My Mother's Manti Pot

Relationship: Child of im/migrant
Uzbeki manti - Source: Adobe (Licensed)
Uzbeki manti - Source: Adobe (Licensed)

 My mother makes manti at every family event, a traditionally Turkish dish that melted into the diverse culture of Uzbekistan. Manti are the centerpiece of the table and the representation of proud labor, love and respect, involving an intensive 4 hours of making several dozen individually formed large dumplings stuffed with lamb, beef or pumpkin. My mother immigrated to America from Uzbekistan in the 1990s, and as a symbol of her loving, hard working character, she brought over her 70 year old manti pot passed down to her by her grandmother, who taught her the secrets of the dish. She apprenticed in her kitchen the few times a year where the women of her family gathered to work on this dish together, community being integral to their Muslim culture. Manti would be served as a symbol of respect for guests - the smaller, the more respect they represented - and the community behind it made it even more special. To this day, thousands of miles away, she serves this dish with immense pride. She feels her community with her every time and blesses us with the secret ingredients of love and a predictable amount of salt – a lot if last time was too little, less if last time sour cream had to balance out the flavor. She considers every detail, and every time I bite into this mouthwatering dish, I know it pays off. There is a passion instilled in the dishes of my culture passed down from generation to generation and I hope to keep the tradition going as a first generation American.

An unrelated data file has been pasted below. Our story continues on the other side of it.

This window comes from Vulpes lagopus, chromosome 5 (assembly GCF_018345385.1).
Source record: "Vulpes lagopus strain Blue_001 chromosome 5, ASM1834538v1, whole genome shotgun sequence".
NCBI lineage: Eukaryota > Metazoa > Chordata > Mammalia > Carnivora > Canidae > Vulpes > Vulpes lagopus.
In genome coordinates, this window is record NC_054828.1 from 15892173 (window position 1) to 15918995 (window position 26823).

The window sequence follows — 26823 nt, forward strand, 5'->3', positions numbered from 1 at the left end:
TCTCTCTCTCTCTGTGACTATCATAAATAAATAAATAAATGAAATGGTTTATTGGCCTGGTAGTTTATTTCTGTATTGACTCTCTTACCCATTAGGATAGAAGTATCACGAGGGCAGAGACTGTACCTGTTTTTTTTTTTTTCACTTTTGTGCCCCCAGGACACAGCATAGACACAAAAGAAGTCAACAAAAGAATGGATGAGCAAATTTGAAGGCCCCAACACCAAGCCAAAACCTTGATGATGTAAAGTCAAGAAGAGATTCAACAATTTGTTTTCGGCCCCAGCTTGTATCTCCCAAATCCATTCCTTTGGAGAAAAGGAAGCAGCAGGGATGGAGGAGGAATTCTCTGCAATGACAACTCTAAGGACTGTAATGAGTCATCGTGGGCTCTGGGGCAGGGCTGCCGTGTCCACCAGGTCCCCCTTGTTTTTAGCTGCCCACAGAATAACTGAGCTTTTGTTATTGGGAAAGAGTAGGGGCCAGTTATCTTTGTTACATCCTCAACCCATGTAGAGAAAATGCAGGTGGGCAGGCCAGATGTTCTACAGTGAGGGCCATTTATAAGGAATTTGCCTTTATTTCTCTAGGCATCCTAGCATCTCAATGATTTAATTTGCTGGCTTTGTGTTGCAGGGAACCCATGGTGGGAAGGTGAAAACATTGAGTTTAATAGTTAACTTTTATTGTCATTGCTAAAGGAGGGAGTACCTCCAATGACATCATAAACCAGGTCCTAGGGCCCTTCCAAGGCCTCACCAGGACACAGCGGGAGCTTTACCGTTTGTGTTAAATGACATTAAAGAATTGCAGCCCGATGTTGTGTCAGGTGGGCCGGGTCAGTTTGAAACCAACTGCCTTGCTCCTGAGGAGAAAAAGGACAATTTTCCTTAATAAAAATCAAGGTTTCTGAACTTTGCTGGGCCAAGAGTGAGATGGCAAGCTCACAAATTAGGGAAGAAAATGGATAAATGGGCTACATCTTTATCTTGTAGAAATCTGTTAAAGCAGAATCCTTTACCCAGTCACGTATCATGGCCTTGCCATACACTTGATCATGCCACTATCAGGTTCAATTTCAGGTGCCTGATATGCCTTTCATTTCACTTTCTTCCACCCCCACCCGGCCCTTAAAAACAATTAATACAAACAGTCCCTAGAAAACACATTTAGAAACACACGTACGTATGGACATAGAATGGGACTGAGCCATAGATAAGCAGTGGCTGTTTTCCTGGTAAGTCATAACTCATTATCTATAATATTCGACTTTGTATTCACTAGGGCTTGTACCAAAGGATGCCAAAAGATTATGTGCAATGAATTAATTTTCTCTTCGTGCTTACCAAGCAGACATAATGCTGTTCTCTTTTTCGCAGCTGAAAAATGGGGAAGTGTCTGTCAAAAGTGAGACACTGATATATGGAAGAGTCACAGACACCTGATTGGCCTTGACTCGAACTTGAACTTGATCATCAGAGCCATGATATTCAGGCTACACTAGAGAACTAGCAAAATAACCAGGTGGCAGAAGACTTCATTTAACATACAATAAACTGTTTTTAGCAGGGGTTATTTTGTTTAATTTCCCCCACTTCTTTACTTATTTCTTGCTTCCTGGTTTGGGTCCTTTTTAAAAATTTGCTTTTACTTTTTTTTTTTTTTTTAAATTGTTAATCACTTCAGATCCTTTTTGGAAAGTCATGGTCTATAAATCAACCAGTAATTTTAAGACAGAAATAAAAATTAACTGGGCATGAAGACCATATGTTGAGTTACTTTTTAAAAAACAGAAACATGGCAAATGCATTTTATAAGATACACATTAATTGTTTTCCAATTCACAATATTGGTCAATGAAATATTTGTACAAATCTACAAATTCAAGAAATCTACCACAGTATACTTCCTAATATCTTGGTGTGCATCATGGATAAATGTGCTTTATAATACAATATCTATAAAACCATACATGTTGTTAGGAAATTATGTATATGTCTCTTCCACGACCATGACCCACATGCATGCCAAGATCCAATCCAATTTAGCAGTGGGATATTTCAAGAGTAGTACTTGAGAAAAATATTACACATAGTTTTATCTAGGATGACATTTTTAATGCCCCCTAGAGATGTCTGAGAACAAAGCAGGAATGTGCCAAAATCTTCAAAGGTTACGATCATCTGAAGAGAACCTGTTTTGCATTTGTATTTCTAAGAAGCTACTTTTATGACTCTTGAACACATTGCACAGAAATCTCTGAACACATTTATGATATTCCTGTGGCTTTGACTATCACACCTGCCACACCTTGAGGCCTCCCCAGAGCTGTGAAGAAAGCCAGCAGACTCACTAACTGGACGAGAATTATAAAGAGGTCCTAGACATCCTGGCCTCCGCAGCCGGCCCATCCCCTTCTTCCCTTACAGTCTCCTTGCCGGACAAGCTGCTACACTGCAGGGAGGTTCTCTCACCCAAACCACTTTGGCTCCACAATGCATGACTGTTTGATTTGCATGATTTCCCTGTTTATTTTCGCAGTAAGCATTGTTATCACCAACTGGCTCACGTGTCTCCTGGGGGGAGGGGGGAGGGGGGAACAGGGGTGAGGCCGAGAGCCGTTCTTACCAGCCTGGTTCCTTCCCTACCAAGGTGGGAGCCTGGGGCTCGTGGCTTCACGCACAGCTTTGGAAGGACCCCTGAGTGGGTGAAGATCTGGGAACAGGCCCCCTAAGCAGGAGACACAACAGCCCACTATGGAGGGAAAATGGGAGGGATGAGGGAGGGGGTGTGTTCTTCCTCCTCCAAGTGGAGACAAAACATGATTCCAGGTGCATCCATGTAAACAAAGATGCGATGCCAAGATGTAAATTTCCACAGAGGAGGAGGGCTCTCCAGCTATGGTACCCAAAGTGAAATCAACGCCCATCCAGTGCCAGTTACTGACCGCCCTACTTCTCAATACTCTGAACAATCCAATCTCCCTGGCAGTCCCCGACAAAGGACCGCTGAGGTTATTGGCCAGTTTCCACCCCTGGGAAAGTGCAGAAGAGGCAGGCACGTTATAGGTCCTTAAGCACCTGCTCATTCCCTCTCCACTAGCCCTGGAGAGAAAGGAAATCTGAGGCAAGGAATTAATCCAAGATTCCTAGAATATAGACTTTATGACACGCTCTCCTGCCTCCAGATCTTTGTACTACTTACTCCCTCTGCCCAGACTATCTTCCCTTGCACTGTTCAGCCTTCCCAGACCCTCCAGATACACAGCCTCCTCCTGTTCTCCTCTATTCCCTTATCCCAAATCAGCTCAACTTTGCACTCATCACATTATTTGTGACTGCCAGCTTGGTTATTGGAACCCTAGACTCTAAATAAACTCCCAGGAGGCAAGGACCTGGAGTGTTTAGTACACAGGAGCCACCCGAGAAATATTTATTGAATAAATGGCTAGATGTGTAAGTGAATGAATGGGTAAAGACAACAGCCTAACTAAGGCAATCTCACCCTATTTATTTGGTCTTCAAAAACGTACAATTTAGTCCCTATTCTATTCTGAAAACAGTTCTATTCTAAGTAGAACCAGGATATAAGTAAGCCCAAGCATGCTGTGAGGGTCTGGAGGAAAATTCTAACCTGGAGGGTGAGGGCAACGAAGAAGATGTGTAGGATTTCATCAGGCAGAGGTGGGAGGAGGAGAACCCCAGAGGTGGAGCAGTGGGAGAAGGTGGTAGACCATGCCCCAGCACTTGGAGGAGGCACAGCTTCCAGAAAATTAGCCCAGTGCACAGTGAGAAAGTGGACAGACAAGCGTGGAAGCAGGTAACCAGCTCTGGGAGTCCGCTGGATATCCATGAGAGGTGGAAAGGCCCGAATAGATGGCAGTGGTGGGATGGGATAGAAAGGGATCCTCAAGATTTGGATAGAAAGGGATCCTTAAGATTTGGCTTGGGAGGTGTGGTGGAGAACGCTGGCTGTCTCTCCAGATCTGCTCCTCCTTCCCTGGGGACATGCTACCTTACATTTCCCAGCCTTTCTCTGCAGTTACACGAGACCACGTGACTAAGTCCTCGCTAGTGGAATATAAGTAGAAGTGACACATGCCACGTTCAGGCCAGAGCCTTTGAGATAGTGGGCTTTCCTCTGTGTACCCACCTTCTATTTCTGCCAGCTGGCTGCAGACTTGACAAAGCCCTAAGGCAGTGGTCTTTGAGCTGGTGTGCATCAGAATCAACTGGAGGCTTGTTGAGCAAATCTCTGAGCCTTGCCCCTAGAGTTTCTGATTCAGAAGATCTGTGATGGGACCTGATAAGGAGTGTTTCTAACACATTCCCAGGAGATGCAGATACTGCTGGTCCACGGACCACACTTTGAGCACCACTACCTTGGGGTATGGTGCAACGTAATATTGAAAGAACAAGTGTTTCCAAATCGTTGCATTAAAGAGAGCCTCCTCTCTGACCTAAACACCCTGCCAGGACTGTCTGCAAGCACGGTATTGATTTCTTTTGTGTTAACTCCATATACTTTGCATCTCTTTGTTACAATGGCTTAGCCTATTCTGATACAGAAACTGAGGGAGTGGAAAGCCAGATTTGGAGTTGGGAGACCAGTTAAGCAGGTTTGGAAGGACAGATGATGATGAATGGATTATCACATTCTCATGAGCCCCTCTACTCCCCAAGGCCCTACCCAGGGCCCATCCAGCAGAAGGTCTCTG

Place(s): Uzbekistan

– Max Kurant

Relationship:  Child of im/migrant Child of im/migrant